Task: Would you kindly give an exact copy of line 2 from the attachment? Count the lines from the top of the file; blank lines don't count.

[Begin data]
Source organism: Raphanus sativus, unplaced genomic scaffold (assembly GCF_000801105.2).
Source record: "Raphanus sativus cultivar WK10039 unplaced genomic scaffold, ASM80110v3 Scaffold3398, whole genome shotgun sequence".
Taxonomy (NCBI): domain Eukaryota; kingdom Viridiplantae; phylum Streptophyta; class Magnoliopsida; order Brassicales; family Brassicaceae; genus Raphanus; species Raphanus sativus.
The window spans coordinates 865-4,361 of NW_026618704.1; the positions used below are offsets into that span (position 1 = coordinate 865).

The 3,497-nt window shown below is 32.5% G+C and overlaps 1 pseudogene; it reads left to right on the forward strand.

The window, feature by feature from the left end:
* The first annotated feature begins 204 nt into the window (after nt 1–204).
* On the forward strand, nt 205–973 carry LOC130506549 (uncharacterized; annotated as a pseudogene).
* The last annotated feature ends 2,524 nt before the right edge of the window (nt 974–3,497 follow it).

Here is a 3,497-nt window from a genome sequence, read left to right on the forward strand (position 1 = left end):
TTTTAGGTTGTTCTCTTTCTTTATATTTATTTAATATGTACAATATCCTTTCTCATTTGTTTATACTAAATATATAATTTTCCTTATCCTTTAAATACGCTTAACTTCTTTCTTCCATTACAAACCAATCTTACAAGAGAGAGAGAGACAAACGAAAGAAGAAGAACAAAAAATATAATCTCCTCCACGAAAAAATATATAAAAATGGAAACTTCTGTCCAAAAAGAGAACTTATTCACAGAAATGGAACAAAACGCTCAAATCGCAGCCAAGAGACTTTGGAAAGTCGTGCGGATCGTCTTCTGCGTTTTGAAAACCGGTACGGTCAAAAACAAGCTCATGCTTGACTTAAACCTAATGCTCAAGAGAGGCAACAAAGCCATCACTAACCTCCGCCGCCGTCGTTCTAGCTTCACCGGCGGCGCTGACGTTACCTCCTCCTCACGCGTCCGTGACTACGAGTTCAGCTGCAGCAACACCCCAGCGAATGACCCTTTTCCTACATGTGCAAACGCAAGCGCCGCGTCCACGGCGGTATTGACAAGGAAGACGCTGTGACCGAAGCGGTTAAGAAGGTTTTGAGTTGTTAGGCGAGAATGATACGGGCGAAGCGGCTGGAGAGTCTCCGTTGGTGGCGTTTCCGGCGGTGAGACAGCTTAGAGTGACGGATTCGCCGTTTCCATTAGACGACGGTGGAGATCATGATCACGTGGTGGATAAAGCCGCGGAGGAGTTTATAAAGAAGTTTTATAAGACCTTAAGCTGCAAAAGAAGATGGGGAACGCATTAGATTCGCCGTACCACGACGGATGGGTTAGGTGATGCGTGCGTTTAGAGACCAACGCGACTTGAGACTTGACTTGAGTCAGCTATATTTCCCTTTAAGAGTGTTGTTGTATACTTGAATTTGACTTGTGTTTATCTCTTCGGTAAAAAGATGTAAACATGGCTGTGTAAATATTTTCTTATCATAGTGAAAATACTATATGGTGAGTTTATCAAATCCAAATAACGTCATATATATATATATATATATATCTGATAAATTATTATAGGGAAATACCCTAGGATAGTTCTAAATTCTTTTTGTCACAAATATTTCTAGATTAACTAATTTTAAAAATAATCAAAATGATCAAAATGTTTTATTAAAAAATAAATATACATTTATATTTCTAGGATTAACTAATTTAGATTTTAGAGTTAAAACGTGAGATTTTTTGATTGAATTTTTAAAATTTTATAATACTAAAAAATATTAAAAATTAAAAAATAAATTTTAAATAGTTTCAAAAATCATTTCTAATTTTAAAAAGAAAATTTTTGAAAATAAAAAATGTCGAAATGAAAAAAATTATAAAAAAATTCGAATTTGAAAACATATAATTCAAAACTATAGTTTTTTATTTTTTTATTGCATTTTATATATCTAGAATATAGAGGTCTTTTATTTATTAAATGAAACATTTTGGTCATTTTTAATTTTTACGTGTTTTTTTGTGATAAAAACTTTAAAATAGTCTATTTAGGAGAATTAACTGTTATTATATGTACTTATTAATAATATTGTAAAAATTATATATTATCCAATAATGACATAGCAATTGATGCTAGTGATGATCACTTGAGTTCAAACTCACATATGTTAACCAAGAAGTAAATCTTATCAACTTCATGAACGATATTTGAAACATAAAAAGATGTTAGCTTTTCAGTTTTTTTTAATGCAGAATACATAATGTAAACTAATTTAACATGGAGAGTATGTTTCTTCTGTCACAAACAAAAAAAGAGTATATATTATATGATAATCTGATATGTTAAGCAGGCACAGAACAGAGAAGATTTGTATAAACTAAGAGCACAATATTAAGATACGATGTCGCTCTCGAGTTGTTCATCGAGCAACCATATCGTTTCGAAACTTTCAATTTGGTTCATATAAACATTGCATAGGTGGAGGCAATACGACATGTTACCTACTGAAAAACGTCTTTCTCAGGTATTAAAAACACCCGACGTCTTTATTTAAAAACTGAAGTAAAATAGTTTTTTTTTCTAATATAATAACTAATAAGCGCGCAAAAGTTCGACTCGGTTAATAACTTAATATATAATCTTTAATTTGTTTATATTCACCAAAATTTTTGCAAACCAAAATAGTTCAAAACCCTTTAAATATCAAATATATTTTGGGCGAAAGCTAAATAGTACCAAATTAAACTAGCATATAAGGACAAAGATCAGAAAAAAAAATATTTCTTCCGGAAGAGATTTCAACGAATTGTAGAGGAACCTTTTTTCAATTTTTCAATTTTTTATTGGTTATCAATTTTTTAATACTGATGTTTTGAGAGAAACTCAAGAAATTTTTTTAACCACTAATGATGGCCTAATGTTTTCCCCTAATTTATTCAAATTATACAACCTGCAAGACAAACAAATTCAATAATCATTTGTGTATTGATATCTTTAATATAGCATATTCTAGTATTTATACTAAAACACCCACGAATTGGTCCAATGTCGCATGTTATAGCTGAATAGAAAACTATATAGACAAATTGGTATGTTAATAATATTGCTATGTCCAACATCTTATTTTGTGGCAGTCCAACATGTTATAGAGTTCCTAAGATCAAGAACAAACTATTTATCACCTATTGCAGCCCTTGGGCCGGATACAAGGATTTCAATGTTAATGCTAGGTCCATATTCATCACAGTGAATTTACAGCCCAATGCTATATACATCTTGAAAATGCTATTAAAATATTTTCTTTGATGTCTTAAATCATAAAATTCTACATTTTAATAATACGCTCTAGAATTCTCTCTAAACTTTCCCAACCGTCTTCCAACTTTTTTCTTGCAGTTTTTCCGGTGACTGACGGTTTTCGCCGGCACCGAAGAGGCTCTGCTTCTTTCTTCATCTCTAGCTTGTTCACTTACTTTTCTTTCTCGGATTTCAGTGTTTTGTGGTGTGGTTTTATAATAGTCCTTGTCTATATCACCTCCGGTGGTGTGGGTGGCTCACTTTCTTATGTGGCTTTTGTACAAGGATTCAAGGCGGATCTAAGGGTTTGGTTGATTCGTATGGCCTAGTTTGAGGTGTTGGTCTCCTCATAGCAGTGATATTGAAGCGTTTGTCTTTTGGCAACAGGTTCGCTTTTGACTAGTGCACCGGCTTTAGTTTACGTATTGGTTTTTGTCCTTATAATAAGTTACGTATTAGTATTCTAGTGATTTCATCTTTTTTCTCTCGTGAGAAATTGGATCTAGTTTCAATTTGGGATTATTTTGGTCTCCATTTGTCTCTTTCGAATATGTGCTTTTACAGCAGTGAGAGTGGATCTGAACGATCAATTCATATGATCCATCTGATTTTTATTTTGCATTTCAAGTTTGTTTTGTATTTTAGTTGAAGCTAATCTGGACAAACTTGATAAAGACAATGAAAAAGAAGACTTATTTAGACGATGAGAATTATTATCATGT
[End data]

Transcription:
Source record: "Raphanus sativus cultivar WK10039 unplaced genomic scaffold, ASM80110v3 Scaffold3398, whole genome shotgun sequence".